London, Great Britain, 2 July 2024 | Vivienne Christie

For all the happy memories that could come flooding back for Ajla Tomljanovic at Wimbledon, the No.4 Australian woman is living firmly in the now.

“It’s special, for sure,” Tomljanovic noted when asked how it feels to return to her most successful Grand Slam setting.

“I don’t know, maybe I’ll appreciate it a bit more than when I’ve stopped playing. When I come here, I love it and kind of pinch myself the first moment, but then I get into this mode of getting ready.”

Given the challenges of her recent seasons, it’s understandable that Tomljanovic is keen to look ahead.

The 31-year-old enjoyed her best major run as a quarterfinalist at The Championships in 2021 and replicated that result the following year.

It built a stunning run of momentum in which Tomljanovic constructed a US Open 2022 quarterfinal campaign that included victory over the retiring Serena Williams.

But at the same time last year, a despondent Tomljanovic watched Wimbledon unfold from Los Angeles, having briefly travelled to Europe before determining that as she continued her recovery from a knee injury, competing at the tournament was out of reach.

“It was probably the toughest part of my year last year because this was the one that felt like, for sure I’m going to make it,” she recalled.

“Watching it on the telly wasn’t fun. And that’s when all these questions started up in my mind like, ‘what’s going to happen now?’

“It should have been a really joyful time for me, competing here, and that was probably the lowest point because everyone’s recalling how well you did the year before.”

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Still, as Tomljanovic also noted, “tennis keeps you going”.

After returning at last year’s US Open, Tomljanovic claimed the WTA 125 Florianopolis title in November. She contested Australian summer tournaments at the start of the 2024 season, before surgery for uterine fibroids in February meant she missed the next three months.

Having played two clay-court tournaments – the WTA 125 event in Parma, followed by Roland Garros – Tomljanovic can feel some of her old form returning on grass.

She reached the Surbiton quarterfinals as a qualifier and with four wins over higher-ranked opponents in Birmingham, reached the fifth WTA-level final of her career.

“I was serving horrible in Paris (but) I came on the grass and all of a sudden, my stats are better. I think grass gives me a different sort of confidence because I know that if I don’t hit quality balls, I’m going to have to run more, which I don’t want to do especially now,” Tomljanovic related.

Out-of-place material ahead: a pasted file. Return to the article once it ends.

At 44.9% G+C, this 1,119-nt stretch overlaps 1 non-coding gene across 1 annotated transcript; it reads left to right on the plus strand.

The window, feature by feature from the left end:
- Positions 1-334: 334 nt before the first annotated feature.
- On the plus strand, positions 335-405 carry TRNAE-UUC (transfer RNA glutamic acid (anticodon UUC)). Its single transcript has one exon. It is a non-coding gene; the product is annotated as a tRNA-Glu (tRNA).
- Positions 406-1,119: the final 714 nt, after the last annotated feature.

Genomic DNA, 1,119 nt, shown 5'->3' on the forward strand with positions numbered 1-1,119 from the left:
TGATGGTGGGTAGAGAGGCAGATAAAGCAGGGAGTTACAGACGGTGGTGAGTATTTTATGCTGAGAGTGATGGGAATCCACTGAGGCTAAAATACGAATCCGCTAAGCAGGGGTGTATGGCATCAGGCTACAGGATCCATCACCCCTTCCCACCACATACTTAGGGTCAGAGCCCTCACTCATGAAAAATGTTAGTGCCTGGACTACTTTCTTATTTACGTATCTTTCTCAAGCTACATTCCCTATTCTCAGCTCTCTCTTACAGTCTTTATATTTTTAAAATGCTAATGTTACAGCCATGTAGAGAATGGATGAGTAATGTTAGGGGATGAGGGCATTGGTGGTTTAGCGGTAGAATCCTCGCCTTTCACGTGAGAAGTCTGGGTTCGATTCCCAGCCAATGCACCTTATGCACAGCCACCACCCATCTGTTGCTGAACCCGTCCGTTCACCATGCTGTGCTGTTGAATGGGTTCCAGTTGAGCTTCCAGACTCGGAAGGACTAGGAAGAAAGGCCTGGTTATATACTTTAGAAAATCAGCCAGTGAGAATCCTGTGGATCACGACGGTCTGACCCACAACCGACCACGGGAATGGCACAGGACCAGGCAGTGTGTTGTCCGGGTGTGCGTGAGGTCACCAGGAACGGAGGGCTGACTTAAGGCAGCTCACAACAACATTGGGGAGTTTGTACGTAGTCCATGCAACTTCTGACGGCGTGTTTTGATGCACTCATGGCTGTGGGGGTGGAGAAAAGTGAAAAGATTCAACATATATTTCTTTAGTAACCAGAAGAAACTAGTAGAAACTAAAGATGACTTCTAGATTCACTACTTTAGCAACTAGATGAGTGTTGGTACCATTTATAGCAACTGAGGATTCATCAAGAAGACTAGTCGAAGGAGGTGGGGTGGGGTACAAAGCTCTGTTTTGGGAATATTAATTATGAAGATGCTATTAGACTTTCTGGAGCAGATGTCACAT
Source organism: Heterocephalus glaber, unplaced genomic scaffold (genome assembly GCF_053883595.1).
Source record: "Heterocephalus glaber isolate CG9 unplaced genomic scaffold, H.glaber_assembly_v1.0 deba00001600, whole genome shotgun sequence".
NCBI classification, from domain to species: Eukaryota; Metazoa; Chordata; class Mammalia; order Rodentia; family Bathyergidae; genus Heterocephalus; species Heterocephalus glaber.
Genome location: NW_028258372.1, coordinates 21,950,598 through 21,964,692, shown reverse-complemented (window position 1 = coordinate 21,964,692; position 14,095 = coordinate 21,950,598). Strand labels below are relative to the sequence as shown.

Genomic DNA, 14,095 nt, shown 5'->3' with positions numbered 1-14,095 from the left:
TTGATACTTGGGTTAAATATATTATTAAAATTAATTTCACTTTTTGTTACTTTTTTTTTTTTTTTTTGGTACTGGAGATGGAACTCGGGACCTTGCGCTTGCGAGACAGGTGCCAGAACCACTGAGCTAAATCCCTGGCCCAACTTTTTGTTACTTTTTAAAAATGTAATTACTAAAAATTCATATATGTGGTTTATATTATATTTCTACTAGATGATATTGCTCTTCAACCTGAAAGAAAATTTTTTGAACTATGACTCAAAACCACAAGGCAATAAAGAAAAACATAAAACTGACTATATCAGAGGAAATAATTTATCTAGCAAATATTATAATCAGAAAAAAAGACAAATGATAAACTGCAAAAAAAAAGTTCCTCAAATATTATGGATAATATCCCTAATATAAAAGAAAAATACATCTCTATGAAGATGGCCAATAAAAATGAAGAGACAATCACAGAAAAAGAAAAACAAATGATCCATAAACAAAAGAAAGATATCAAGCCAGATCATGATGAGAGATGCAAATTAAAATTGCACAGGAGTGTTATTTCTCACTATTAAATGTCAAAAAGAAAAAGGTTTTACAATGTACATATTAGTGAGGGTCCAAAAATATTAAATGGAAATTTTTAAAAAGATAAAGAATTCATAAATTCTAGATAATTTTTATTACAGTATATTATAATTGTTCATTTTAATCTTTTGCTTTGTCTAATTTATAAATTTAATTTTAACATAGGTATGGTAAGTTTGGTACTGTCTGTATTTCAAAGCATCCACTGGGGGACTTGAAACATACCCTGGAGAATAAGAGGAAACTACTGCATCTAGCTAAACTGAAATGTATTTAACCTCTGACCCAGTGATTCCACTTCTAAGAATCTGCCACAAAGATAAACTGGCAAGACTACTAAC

“So I feel like I know my game a lot better on the grass than any other surface and I don’t overthink or hesitate on grass. It really forces me to get out of my comfort zone and just play on instinct.”

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Tomljanovic will rely heavily on those qualities as she faces Jelena Ostapenko in the first round of the 2024 Championships, evoking memories from their testy fourth-round meeting in 2021.

The typically good-natured Tomljanovic became frustrated when the Latvian was treated for injury, resulting in a tense on-court exchange.

“For me what happened was in the past. Looking back at it after all these years, like did I overreact? Maybe,” she reflects.

“(But) in the moment, I felt what I felt … I do think that sometimes in the heat of the battle, it’s also good to show emotion and at the end of the day, it’s sports.

“If I go back to that moment, I’ve never made a fourth round and it was very emotional for me. Now I just look forward to the battle.”

Tomljanovic does so with an appreciation for every opportunity, knowing there’s a timeframe on every career.

“I wish I had a bit more appreciation,” she admitted, when asked if the injury-interrupted period had changed her perspective.

“What clicked the most to me is that it’s so short this tennis life and I kind of lost a year and a half of what could have been maybe the best part of my career. So it made me realise that I don’t have in a way much left because in my mind I want to play for 20 more years.”

It adds to Tomljanovic’s moment to make every moment count.

“I’m trying to really enjoy myself because I don’t think I’m ever going to get to a point where I’m over it,” she added.

“Because I think I’ve got too much love for the game and too much energy for it where I don’t see how I will be tired of the lifestyle, of the travel, of the practice.

“It will be when my body gives up on me because there’s  just too many years in it. So that’s why I want to maximise it.”

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